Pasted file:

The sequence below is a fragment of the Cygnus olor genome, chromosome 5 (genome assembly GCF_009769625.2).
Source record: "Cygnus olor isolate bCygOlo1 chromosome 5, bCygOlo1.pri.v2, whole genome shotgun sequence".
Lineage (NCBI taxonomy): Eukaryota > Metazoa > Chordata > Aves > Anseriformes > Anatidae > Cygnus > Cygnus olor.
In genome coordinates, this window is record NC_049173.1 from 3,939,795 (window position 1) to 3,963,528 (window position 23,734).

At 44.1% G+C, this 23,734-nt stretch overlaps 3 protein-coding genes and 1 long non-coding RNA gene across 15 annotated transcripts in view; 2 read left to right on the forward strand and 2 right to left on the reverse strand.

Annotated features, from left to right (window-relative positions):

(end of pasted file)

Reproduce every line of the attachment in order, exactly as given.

The sequence below is a fragment of the Cygnus olor genome, chromosome 5 (genome assembly GCF_009769625.2).
Source record: "Cygnus olor isolate bCygOlo1 chromosome 5, bCygOlo1.pri.v2, whole genome shotgun sequence".
Lineage (NCBI taxonomy): Eukaryota > Metazoa > Chordata > Aves > Anseriformes > Anatidae > Cygnus > Cygnus olor.
In genome coordinates, this window is record NC_049173.1 from 3,939,795 (window position 1) to 3,963,528 (window position 23,734).

At 44.1% G+C, this 23,734-nt stretch overlaps 3 protein-coding genes and 1 long non-coding RNA gene across 15 annotated transcripts in view; 2 read left to right on the forward strand and 2 right to left on the reverse strand.

Annotated features, from left to right (window-relative positions):